In many concrete ways the dissolution of a marriage is like the dissolution of a business partnership. We examine the entity, identify its assets and liabilities; value its assets and liabilities; then divide them between the partners. While this simplistic approach assists in understanding the process, it is often bogged down in disagreement over definitions, values and timing.
Marriage dissolutions follow the identify, value and divide process explained above when it comes to the business side of the divorce, but the divorce process is further complicated by the unique psychological, emotional and financial needs of the couple and their children. The multi-faceted divorce process requires a delicate balance of interests.
Surprisingly, there is often one part of the dissolution process which is easy, and one which is hard. For example, I have handled cases where the parents stay focused on raising their children, sharing the driving, sports spectating, and educational needs quite well, under the circumstances. However, the same parents can be at war with each other in dividing the assets and liabilities. Similarly, I have handled cases where the spouses are quite resigned to the formula of dividing their assets and liabilities, but at war over the parenting plan. I see this optimistically, in that at least part of the dissolution is without conflict.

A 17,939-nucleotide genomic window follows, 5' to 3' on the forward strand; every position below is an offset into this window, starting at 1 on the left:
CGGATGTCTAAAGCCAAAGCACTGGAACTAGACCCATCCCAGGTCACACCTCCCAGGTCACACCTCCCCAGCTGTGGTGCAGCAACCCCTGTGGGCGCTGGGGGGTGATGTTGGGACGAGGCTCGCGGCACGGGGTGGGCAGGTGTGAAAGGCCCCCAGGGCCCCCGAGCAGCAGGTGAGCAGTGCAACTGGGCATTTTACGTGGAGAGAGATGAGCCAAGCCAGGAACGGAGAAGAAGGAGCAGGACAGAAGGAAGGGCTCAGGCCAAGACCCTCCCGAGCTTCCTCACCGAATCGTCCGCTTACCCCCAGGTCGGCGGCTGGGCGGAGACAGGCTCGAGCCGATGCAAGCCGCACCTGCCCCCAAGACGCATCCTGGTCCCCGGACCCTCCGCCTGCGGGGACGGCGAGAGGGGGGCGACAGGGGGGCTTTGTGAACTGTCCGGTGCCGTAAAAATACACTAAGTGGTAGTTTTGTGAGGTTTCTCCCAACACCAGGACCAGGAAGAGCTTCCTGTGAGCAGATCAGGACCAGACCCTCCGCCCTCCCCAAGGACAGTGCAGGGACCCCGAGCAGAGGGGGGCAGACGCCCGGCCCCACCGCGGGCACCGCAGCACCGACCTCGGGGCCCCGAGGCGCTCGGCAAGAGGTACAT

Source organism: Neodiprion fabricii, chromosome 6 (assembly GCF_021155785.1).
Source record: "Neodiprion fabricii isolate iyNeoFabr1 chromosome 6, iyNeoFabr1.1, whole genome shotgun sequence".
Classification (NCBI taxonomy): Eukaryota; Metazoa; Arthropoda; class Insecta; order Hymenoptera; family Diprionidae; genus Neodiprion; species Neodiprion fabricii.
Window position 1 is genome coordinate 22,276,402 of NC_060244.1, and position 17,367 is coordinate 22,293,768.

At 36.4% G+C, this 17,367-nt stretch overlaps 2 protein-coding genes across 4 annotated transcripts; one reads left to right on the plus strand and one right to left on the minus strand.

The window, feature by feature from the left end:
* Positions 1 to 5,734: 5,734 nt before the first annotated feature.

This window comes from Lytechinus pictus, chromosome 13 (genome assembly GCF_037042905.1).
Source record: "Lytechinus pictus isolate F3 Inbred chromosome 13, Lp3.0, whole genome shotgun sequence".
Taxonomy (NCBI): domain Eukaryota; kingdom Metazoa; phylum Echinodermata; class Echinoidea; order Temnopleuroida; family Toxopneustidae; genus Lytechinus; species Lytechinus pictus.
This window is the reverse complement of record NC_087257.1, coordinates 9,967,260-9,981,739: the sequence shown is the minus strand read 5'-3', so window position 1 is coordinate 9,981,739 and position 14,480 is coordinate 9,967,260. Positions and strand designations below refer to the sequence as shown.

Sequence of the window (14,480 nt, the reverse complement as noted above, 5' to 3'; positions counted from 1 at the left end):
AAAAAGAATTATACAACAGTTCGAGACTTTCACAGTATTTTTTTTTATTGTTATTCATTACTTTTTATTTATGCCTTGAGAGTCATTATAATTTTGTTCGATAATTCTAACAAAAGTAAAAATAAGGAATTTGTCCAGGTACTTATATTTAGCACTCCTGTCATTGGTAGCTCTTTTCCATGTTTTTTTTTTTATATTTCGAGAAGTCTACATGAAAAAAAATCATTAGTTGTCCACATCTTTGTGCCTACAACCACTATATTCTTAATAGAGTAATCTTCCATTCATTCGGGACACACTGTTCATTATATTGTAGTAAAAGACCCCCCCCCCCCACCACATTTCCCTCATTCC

Approach the financial part of a divorce as the dissolution of a business. When possible, remove the emotion and focus on agreeing how to identify, value and divide. Disagreement is inevitable, but compromise is often reached by first understanding the imperfection of the process; second, analyzing the process from both sides; third, appreciating the time factor; and fourth, staying focused on the goals.
Hindell S. Grossman, Esq.
Grossman & Associates, Ltd.